The Appeal Of The 1930’s Gangster Film

In the episode “Public Enemies” everyone is agog over the new Gangster Picture showing at the Town’s Theater. In the 1930’s Gangster Films were hugely popular, but why did so many people buy into the violence and hard living that was depicted in these movies?


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One theory is that the people depicted in the Gangster Films stand outside of the law, showing freedom in a time that left a lot of people feeling constrained by financial hardship. During the depression era people perhaps became cynical of all sources of moral authority, so being able to see someone break free and spit in the face of that authority, even in a fictionalized account, was inspiring. The way that these characters were depicted, almost as outlaw heroes, allowed viewers to sympathize with them. They were not just criminals; society had made them into what they were and it was only natural, in fact perhaps expected, for them to rebel against that and take back what they needed.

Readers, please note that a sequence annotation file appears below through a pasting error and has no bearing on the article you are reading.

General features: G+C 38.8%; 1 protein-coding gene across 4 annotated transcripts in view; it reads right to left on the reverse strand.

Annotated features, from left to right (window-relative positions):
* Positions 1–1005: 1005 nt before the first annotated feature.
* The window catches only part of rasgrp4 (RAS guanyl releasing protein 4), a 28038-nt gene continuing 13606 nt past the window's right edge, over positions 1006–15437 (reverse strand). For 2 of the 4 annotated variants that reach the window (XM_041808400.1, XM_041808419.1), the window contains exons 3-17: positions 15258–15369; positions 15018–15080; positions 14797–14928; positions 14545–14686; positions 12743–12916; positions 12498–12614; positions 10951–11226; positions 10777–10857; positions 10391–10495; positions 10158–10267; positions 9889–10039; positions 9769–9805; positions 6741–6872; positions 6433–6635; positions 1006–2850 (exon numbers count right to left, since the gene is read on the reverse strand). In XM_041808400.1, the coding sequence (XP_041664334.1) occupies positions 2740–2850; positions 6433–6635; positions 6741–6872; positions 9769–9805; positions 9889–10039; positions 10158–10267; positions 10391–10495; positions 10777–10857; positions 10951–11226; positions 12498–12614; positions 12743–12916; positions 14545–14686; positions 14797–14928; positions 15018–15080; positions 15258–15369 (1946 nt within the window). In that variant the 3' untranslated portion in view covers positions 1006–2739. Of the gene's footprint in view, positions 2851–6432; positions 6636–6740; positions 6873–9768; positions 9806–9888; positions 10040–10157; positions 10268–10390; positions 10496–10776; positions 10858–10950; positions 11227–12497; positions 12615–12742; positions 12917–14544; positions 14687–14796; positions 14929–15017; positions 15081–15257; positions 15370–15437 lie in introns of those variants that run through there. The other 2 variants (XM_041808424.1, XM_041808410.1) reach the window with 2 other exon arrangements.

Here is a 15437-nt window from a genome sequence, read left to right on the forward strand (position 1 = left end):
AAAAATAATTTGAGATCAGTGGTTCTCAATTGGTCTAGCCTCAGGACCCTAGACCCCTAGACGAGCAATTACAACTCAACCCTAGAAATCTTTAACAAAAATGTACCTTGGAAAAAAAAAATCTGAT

Another theory, according to Crime Culture, is that “Cinema audiences experienced the double satisfaction of vicarious participation in gangster violence and of seeing violence turned against the gangster himself. This enabled them, on the one hand, to identify with criminal rebellion against a corrupt, hypocritical society, and, on the other, to enjoy fantasies of revenge against criminals who could be cast as ‘the root of evil’.”


Whatever the reason, Gangster Films, like Public Enemy and G Men would continue to be popular for many years to come, eventually evolving into classics like White Heat, The God Father, and The Untouchables.

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